Nakład wyprzedany, ostatni egzemplarz In September 1853, the 20-year-old Johannes Brahms paid his respects to the Schumanns with a recommendation from the violinist Joseph Joachim. "Schumann wrote his friend Joachim enthusiastically a few days after the visit and praised the young Hamburg native in an article in the Neue Zeitschrift für Musik as a "person called"
"I thought ... there would and must ... suddenly appear ... someone who would be called to address the ideal expression of time in an ideal way ...", wrote Schumann, praising the young man like a Messiah. As a young man, Schumann, the son of a bookseller from Zwickau, had himself chosen between his literary and musical talents and had chosen the path of a musician. His literary inclination, however, had a particular influence on his early compositions, and his talent as a writer was particularly evident in his contributions to the
new magazine for music. Literary and musical ideas permeate each other in an extraordinary
especially in Schumann's early work
One of Robert Schumann's life's dreams did not come true: a career as a pianist was denied to him because he was impatient and used rigorous methods of practice to stiffen the middle finger of his right hand. Johannes Brahms, on the other hand, son of a double bass player from Hamburg, began his career as a successful pianist; for him, the piano was his very own instrument of expression, and his piano playing was legendary. •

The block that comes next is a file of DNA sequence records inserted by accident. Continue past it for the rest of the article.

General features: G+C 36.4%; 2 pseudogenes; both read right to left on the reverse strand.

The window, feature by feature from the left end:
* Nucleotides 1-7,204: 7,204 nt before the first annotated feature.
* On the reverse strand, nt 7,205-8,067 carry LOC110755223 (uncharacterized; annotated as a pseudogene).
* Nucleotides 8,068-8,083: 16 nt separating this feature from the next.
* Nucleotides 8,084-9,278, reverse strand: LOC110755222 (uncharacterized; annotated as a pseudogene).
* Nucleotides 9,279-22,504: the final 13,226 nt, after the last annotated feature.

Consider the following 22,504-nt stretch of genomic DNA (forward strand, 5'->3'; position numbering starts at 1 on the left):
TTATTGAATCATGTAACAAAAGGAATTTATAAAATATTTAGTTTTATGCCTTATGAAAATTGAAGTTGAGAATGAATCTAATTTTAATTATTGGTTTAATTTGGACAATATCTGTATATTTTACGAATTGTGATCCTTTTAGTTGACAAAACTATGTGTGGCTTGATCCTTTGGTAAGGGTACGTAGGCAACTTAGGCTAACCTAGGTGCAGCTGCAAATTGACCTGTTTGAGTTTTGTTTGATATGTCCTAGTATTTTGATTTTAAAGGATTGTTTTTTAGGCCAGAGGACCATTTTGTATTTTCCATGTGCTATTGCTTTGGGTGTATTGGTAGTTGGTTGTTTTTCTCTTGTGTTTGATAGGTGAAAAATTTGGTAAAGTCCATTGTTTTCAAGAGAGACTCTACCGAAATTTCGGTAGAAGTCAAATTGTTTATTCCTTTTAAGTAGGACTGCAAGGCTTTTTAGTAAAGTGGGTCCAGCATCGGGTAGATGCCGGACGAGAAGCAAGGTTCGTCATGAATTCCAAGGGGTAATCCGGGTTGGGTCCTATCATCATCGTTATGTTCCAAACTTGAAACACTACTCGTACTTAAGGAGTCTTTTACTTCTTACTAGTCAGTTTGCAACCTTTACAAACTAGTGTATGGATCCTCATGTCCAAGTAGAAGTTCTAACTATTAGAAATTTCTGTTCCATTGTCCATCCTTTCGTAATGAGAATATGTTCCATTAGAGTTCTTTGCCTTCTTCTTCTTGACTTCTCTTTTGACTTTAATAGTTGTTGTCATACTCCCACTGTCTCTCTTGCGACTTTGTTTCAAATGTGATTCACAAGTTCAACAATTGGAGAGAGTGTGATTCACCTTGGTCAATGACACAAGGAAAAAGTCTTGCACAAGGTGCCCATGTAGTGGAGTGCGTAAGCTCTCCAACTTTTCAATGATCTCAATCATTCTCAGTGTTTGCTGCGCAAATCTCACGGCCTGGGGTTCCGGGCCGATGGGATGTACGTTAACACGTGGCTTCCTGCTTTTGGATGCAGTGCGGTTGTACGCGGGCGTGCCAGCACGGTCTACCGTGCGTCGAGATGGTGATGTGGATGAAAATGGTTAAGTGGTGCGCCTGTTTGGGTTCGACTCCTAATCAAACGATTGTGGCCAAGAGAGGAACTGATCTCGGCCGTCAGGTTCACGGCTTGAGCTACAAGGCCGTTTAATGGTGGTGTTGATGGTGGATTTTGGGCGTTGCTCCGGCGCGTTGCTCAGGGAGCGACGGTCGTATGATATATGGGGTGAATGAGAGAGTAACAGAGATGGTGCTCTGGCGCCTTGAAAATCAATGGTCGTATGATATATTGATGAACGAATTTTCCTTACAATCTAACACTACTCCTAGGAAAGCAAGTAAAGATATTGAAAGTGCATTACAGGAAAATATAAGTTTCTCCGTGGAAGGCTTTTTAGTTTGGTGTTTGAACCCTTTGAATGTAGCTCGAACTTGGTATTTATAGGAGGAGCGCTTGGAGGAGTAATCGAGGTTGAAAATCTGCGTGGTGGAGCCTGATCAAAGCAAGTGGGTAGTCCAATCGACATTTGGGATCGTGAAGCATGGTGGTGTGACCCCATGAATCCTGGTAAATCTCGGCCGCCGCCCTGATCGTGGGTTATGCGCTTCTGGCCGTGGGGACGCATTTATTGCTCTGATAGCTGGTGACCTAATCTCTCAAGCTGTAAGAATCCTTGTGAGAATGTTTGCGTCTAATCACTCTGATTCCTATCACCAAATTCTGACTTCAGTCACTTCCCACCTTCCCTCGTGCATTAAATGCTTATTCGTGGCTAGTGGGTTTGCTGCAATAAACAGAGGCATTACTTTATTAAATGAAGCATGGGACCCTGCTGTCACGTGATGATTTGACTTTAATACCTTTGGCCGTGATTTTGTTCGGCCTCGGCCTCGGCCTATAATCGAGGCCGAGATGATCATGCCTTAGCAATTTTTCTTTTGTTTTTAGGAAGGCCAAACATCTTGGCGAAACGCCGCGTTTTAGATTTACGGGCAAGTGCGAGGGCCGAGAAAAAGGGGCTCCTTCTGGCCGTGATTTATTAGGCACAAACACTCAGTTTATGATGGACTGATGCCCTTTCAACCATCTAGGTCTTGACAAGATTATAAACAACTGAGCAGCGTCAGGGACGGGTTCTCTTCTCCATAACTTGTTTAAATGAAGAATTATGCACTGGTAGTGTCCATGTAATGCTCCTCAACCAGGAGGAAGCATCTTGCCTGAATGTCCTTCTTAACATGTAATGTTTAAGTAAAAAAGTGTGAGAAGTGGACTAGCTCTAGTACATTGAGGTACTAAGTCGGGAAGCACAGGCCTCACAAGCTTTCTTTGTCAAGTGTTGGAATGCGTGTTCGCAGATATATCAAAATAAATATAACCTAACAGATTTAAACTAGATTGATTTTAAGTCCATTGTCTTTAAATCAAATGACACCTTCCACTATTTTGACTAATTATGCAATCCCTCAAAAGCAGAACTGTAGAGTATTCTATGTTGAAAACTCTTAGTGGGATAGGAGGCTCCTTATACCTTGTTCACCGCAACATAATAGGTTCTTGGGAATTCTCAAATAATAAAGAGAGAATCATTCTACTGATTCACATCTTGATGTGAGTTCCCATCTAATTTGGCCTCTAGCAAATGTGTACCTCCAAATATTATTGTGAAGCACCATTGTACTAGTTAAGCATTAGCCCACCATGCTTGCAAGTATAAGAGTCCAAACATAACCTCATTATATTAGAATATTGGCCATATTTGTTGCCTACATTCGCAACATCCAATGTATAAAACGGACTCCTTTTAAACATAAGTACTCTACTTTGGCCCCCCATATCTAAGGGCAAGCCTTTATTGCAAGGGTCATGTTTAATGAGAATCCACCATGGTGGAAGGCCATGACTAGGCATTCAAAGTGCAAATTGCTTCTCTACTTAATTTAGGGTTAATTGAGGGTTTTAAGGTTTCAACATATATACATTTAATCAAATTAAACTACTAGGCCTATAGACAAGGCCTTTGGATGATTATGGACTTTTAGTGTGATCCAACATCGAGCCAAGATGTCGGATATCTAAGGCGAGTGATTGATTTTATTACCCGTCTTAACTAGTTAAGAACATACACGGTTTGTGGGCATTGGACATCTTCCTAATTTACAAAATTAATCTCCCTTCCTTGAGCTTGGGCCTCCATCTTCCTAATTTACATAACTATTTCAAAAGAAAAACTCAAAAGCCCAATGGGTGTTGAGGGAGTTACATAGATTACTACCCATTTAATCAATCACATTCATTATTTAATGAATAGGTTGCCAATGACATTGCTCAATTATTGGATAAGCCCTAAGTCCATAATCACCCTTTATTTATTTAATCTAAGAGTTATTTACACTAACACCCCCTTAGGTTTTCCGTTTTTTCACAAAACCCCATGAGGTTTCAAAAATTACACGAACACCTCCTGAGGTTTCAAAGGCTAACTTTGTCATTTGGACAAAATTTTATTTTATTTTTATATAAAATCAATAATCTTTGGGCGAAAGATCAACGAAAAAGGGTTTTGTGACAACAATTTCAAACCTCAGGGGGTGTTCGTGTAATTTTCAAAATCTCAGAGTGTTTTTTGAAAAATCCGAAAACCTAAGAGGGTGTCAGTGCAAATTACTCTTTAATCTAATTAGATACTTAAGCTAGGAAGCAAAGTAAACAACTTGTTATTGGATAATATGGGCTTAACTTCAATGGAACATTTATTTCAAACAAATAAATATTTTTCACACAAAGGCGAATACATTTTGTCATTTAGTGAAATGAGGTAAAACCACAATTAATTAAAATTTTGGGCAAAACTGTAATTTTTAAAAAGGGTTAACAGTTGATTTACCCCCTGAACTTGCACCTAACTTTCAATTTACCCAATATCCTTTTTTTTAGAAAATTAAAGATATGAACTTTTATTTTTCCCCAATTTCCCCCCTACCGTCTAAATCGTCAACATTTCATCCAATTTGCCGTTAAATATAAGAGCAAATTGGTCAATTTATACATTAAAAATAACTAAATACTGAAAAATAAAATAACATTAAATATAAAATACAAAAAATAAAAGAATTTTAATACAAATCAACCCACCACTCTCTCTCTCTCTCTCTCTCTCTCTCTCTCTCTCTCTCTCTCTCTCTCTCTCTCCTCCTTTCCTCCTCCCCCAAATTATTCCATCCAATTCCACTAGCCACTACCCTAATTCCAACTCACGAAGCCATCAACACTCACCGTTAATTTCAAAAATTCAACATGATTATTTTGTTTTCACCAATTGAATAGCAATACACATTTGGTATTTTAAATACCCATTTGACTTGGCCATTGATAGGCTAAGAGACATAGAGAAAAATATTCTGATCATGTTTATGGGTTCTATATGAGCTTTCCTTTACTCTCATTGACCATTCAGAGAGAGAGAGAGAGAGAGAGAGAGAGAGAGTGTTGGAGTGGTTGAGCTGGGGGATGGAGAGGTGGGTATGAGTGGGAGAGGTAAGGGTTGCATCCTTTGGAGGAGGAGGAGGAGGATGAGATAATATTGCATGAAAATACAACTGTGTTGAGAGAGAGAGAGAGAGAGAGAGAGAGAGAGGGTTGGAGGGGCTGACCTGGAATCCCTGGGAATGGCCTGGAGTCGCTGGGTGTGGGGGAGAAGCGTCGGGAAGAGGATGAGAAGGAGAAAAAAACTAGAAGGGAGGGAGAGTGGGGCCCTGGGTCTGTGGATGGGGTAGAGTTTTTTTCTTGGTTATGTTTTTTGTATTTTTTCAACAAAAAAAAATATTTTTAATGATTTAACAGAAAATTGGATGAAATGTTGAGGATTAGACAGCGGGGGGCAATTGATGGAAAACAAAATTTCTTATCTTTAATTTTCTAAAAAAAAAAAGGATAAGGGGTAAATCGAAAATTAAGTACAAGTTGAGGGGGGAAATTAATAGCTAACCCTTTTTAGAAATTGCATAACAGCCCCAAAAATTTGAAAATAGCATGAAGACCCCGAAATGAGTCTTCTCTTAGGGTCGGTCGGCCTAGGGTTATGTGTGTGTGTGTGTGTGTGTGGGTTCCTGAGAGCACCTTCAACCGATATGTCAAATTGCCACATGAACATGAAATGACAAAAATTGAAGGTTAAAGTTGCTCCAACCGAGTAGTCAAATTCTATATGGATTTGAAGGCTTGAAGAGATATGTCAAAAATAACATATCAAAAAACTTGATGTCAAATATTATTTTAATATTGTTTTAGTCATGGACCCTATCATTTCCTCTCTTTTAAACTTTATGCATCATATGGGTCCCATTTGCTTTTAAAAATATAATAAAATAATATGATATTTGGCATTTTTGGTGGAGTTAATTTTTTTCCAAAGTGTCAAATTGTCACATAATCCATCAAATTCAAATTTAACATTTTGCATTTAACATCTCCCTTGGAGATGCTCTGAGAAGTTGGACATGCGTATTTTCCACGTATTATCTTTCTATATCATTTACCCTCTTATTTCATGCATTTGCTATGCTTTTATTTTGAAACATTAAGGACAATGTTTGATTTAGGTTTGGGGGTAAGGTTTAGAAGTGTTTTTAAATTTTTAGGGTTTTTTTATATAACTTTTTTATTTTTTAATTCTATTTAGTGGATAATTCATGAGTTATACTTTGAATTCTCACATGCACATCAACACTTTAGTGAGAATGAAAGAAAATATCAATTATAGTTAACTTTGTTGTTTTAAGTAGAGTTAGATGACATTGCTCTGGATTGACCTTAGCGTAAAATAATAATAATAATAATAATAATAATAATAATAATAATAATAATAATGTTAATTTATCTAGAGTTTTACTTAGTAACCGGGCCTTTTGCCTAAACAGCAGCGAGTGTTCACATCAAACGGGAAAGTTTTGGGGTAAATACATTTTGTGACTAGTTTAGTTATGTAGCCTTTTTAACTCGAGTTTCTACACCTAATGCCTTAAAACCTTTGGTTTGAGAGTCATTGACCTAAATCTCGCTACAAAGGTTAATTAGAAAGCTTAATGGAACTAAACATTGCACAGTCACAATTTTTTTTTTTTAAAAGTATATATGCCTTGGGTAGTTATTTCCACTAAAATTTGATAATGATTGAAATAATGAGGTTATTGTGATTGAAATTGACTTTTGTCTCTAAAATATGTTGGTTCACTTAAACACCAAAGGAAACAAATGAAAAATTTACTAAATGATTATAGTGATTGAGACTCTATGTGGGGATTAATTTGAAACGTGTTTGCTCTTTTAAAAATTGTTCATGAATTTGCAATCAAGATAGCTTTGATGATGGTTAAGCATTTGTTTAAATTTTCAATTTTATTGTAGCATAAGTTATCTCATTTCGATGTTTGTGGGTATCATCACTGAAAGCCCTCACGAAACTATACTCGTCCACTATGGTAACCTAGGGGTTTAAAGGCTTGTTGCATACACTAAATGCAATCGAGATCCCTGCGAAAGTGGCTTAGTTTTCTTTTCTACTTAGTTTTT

Brahms' playing was very free, very supple and sensitive, but always well-balanced ... When Brahms played, one knew exactly what he wanted to convey to his listeners: longings, fantastic flights of fancy, majestic serenity, intimate tenderness, fine, idiosyncratic humour, genuine feeling, noble passion," wrote Fanny Davies, Clara Schumann's pupil and first interpreter of Brahms' piano works in
Schumann's essay, in which he praised Brahms as the Messiah of New Music, was entitled "Neue Bahnen" (New Paths): this was not without a certain irony, for it was not a revolutionary approach but rather his persistent adherence to tradition that won Schumann over the young Hamburg native. His three piano sonatas belong to his early work; the third, with opus number 5, has remained the most popular to this day, it admirably combines a consciousness of tradition and a departure into his own world of sound, and it is easy to understand that this grandiose music by a 20-year-old man with even facial features and flowing long hair won over his contemporaries.